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Are E-bikes "cheating"?

Are E-bikes "cheating"?

Electric bicycles have been around for more than a decade, initially as practical urban transport and increasingly as the best choice for e-bike enthusiasts or recreational riders. But there has been criticism that using a bike with electric assistance is cheating compared to a traditional purely human powered bike.

It may surprise you to know that this criticism is not just aimed at fitness riders. Even urban riders can hear it. These strongest e-bike hates come from other cyclists.

Do e-bike really cheat?

If you use an e-bike in an organised non-motorised cycling competition, you are cheating. You should be competing on equal terms with your opponents. However, if you ride a conventional, purely human-powered bike and you get frustrated by being passed by someone on an e-bike, or if you see cargo e-bike riders making faces at you and passing you on cycle paths around town, you'll just have to accept that reality, but that's not to say that you're getting less exercise.

There are certainly those who would argue that e-bike riders are somehow cheating themselves and thus losing the physical benefits of cycling. But a growing body of research suggests that this argument is incorrect. But E-bikes can help many older people who are less physically able to do so to exercise. According to many studies, e-bike users can ride at moderate to vigorous intensities, and they will ride faster and go further.

No, the motor doesn't do all the work

Electric assistance relatively reduces the amount of human effort required to reach a given speed, but by how much? A small 2017 study in the International Journal of Behavioural Nutrition and Physical Activity compared the intensity of exercise between e-bike commuters and conventional bike commuters and found that in terms of intensity, e-bike commuters were still engaging in moderate physical activity, similar to brisk walking.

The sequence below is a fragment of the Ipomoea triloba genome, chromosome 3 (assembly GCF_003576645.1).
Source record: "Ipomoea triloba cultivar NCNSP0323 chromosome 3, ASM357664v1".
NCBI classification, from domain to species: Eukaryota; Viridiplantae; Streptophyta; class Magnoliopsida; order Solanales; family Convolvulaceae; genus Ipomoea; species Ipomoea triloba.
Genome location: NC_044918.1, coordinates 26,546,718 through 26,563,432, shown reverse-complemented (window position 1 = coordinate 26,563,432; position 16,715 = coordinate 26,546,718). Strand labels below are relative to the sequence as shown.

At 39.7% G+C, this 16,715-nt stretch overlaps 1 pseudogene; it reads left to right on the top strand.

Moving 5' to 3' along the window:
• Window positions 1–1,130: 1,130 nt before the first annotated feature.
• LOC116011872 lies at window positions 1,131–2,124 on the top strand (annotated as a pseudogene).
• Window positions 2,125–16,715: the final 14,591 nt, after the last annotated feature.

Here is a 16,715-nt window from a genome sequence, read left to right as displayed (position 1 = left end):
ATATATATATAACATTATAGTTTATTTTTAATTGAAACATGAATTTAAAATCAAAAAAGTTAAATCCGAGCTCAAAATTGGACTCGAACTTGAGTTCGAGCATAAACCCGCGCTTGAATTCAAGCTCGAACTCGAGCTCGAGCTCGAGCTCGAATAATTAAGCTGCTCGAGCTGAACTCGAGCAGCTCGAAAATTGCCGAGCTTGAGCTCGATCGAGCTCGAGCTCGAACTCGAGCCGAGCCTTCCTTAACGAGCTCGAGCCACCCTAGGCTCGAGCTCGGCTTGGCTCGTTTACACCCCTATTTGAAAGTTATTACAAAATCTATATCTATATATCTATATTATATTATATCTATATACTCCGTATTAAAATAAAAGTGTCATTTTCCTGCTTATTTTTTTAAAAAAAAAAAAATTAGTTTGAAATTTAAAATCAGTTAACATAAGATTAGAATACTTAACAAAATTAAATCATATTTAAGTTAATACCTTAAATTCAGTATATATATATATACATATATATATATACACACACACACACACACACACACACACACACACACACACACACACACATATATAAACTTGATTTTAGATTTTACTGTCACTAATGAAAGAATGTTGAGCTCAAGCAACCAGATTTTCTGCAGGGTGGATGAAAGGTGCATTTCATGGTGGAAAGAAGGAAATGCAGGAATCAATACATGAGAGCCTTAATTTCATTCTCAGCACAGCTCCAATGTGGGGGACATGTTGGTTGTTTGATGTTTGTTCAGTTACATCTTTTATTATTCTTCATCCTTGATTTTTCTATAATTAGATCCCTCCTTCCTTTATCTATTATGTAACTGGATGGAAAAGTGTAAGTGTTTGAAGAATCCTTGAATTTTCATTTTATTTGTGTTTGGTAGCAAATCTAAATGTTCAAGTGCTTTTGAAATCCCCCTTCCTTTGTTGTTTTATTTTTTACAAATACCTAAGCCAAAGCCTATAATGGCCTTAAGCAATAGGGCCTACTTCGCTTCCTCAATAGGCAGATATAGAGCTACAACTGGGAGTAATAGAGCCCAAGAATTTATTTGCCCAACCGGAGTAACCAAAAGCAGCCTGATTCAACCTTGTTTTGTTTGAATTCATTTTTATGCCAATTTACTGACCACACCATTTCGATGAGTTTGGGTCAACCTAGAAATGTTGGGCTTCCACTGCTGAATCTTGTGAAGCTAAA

A brisk walk may not be what you would call a hard workout. But consider that public health officials have identified lack of physical activity as one of the most important issues in public health. The basic government recommendation for physical activity for the public is at least 20 minutes of moderate intensity aerobic exercise, such as brisk walking, every day.

A 2018 study in the Clinical Journal of Sports Medicine recruited 32 overweight, sedentary participants to compare the cardiorespiratory health benefits of commuting by e-bike versus commuting by conventional bicycle. At the end of the 4-week trial, in which subjects rode at least 3 days a week, researchers found that peak oxygen uptake actually increased more in the e-bike group compared to the conventional bike group and did not get less exercise than they would have from a conventional bike.

Why E-bikes Are Not Cheating?

1.E-bikes make riding easier

It's true that riding an e-bike is easier than riding a regular bike. It's more convenient and less labour intensive. This will make it more likely that people will be able to travel by e-bike. We should applaud anyone who gets around on an e-bike, it helps achieve what we want ---- more people cycling and less people using cars.

Some people simply don't find the idea of strenuous climbing appealing. They want the fun of cycling, not the endurance challenge.